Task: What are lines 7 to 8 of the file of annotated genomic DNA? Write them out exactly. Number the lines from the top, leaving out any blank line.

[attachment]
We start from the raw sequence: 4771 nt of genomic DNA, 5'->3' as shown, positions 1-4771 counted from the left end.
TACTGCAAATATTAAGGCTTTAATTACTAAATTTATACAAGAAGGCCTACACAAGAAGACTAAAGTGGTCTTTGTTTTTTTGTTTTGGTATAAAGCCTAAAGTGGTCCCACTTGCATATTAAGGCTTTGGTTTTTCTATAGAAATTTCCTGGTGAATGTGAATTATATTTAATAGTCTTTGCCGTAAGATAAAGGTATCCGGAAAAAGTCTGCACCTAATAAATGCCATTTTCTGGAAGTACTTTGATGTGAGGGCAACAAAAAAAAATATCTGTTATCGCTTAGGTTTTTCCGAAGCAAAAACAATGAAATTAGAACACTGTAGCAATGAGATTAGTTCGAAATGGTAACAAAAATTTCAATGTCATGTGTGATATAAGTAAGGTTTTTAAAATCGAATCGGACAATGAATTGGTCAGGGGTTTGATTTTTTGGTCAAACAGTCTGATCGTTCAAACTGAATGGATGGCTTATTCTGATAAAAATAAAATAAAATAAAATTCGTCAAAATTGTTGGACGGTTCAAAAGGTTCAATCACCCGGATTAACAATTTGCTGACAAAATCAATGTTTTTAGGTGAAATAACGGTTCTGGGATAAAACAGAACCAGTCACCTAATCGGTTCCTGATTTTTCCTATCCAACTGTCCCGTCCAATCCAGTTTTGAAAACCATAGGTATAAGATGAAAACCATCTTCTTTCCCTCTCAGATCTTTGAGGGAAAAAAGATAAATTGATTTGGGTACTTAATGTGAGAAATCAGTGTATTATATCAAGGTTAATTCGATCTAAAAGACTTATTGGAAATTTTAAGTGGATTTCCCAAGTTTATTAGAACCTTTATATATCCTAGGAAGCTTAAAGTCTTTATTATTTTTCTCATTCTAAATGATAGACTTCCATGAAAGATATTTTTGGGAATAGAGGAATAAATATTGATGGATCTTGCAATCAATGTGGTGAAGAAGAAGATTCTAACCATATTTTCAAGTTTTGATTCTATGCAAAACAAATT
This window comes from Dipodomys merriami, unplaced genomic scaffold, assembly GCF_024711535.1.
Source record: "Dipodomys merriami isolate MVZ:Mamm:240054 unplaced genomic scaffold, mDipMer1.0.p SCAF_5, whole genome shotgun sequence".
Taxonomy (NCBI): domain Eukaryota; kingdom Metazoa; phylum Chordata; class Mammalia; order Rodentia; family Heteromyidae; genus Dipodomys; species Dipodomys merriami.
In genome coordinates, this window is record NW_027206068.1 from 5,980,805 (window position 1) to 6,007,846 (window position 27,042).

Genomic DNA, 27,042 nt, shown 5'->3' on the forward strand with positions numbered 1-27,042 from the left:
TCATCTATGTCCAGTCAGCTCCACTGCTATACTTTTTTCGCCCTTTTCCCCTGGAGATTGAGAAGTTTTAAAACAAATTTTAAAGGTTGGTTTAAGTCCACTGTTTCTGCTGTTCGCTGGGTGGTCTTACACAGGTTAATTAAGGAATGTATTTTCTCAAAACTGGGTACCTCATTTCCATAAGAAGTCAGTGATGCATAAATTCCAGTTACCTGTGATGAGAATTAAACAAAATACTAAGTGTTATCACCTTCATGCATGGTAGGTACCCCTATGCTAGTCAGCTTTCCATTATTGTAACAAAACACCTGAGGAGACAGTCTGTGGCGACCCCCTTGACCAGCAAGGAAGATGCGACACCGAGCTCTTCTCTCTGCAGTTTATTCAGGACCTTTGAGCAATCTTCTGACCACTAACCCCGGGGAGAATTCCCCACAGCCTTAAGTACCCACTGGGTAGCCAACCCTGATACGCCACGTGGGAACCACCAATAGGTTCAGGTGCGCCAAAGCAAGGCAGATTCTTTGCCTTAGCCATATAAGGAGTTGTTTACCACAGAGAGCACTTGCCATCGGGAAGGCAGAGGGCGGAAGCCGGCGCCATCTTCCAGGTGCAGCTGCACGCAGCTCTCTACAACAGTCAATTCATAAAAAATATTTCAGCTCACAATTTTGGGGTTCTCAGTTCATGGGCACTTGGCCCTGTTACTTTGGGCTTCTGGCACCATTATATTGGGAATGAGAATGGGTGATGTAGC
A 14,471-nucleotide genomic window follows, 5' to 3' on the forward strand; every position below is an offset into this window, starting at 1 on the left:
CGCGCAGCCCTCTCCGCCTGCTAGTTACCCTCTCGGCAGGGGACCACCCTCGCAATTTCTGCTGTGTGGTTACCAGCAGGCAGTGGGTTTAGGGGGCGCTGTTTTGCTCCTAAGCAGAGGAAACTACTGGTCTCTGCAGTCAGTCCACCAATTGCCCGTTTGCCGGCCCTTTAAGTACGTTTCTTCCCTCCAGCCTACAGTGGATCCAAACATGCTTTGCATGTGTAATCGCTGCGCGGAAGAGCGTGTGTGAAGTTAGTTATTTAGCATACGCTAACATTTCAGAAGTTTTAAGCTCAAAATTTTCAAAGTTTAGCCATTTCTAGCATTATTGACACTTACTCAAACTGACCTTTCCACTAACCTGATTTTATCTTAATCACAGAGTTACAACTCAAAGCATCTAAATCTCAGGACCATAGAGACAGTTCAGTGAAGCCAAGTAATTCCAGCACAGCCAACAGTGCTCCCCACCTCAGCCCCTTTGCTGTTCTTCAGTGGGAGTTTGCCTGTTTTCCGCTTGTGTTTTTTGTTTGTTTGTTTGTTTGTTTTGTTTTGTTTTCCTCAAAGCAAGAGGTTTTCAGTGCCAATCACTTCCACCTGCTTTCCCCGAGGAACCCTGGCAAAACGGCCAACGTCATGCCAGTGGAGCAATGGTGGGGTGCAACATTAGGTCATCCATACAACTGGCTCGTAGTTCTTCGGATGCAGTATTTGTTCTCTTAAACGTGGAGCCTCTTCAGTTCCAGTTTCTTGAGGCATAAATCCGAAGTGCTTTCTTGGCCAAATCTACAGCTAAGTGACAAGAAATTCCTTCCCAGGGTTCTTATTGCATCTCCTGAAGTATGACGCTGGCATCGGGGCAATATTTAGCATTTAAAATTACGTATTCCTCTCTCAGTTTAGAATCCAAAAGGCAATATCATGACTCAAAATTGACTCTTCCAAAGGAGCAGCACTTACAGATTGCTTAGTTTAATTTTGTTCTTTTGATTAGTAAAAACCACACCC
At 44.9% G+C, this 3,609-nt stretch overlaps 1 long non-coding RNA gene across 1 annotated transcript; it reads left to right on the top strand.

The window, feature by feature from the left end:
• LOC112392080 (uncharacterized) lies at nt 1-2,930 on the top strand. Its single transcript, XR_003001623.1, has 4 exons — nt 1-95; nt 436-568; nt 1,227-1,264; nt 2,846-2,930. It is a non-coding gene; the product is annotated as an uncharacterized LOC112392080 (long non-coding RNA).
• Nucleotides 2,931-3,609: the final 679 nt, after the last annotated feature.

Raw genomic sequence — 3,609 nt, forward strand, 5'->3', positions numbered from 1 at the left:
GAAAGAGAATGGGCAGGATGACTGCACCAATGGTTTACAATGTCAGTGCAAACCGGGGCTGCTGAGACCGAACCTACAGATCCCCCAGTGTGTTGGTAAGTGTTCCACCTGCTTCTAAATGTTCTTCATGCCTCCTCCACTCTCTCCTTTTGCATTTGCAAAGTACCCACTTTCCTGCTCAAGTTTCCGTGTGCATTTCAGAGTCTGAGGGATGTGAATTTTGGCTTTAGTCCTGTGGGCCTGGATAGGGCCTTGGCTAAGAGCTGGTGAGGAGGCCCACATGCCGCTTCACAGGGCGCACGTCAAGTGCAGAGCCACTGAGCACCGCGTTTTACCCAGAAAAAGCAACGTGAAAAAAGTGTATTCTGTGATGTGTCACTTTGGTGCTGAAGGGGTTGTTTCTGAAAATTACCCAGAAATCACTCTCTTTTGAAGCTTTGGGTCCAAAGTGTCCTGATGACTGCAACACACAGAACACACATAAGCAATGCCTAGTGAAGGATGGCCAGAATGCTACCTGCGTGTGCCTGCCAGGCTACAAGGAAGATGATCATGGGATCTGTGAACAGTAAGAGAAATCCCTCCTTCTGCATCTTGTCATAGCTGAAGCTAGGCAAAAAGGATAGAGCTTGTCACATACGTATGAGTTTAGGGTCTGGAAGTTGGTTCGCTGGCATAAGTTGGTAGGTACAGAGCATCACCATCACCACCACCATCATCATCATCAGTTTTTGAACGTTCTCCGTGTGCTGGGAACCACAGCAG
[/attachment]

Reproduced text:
Genomic DNA, 27,042 nt, shown 5'->3' on the forward strand with positions numbered 1-27,042 from the left:
TCATCTATGTCCAGTCAGCTCCACTGCTATACTTTTTTCGCCCTTTTCCCCTGGAGATTGAGAAGTTTTAAAACAAATTTTAAAGGTTGGTTTAAGTCCACTGTTTCTGCTGTTCGCTGGGTGGTCTTACACAGGTTAATTAAGGAATGTATTTTCTCAAAACTGGGTACCTCATTTCCATAAGAAGTCAGTGATGCATAAATTCCAGTTACCTGTGATGAGAATTAAACAAAATACTAAGTGTTATCACCTTCATGCATGGTAGGTACCCCTATGCTAGTCAGCTTTCCATTATTGTAACAAAACACCTGAGGAGACAGTCTGTGGCGACCCCCTTGACCAGCAAGGAAGATGCGACACCGAGCTCTTCTCTCTGCAGTTTATTCAGGACCTTTGAGCAATCTTCTGACCACTAACCCCGGGGAGAATTCCCCACAGCCTTAAGTACCCACTGGGTAGCCAACCCTGATACGCCACGTGGGAACCACCAATAGGTTCAGGTGCGCCAAAGCAAGGCAGATTCTTTGCCTTAGCCATATAAGGAGTTGTTTACCACAGAGAGCACTTGCCATCGGGAAGGCAGAGGGCGGAAGCCGGCGCCATCTTCCAGGTGCAGCTGCACGCAGCTCTCTACAACAGTCAATTCATAAAAAATATTTCAGCTCACAATTTTGGGGTTCTCAGTTCATGGGCACTTGGCCCTGTTACTTTGGGCTTCTGGCACCATTATATTGGGAATGAGAATGGGTGATGTAGC